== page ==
A year ago I ripped it all out and replaced it with gutter foam - which I installed myself. It’s important to get the correct profile (cross-section) of foam to match the profile of your guttering. If you get that right and instal it carefully, the foam fills the spouting closely and there’s nowhere for leaves to get stuck. They sit on top of the foam and when it stops raining, they dry off and blow away. Great in theory again - but this theory actually works.


These shots are from the website of the place where I bought the foam - not our house but ours looks just like this:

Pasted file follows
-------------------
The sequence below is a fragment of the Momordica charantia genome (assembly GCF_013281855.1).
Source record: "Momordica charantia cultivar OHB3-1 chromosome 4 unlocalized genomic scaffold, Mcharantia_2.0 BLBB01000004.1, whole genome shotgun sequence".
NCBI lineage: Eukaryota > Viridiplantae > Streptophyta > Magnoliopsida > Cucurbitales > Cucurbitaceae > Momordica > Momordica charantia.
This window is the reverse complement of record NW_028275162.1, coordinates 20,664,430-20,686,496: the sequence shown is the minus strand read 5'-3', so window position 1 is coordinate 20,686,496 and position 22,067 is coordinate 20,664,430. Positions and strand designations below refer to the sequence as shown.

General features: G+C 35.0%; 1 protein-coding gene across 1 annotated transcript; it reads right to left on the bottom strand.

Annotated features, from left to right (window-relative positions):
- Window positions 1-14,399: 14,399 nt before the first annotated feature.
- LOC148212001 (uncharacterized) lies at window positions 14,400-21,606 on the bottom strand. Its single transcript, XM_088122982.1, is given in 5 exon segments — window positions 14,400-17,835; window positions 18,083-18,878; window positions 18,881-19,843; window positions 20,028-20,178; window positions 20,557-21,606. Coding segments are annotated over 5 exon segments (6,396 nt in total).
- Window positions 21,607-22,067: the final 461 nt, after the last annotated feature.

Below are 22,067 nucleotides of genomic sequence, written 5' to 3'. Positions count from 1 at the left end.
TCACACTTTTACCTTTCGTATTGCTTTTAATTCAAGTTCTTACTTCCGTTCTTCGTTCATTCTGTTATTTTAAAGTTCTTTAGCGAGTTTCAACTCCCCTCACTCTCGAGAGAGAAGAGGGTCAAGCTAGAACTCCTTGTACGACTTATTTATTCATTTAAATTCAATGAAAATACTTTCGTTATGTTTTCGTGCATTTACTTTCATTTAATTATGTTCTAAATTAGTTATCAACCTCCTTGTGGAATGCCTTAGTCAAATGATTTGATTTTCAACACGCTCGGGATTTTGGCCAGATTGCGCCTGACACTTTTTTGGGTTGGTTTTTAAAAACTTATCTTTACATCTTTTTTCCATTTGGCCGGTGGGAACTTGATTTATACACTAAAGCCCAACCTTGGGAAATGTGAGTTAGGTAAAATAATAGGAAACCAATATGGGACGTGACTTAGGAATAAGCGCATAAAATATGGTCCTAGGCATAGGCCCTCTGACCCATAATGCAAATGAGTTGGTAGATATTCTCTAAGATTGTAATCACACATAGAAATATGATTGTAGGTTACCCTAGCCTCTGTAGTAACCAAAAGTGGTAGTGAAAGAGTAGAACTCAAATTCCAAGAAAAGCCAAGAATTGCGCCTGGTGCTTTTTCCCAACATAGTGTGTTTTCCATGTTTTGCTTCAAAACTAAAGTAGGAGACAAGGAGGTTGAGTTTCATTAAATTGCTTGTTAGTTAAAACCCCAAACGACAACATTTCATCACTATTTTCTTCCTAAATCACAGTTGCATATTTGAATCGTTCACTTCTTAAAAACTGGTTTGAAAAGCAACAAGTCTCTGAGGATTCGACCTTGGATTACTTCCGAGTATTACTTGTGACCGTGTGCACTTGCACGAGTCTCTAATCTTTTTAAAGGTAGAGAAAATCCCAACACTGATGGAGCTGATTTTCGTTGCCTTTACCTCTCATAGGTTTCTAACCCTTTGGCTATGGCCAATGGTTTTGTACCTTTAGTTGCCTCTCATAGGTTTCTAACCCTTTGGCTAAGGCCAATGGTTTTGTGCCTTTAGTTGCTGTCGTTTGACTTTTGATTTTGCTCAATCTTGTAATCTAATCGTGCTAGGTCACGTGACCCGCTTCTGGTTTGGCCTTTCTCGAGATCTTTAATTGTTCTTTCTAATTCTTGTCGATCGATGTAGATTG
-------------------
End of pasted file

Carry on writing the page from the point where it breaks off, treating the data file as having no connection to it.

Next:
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  Reply # 2153880 3-Jan-2019 14:34
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We had issues with manuka leaves.  They are tiny leaves when dry, but surprisingly good at forming dams in gutters and blocking downpipe inlets as well. I tried the whiskers, which were useless.  

 

Next I tried a fine screened mesh.  It worked but leaves built up on top of the mesh and had to be removed periodically.  I made a tool for this using an old window cleaning brush.





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  Reply # 2153888 3-Jan-2019 14:42
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In short - nothing works 100%, apart from getting rid of all trees. As others have said, anything that is small needle like or forms dense mats of material. (macrocarpa trees are another problem example). Will simply bypass or build up on whatever barrier that you install.

Get rid of the trees. And plenty of fall on the gutters, to help the water move faster.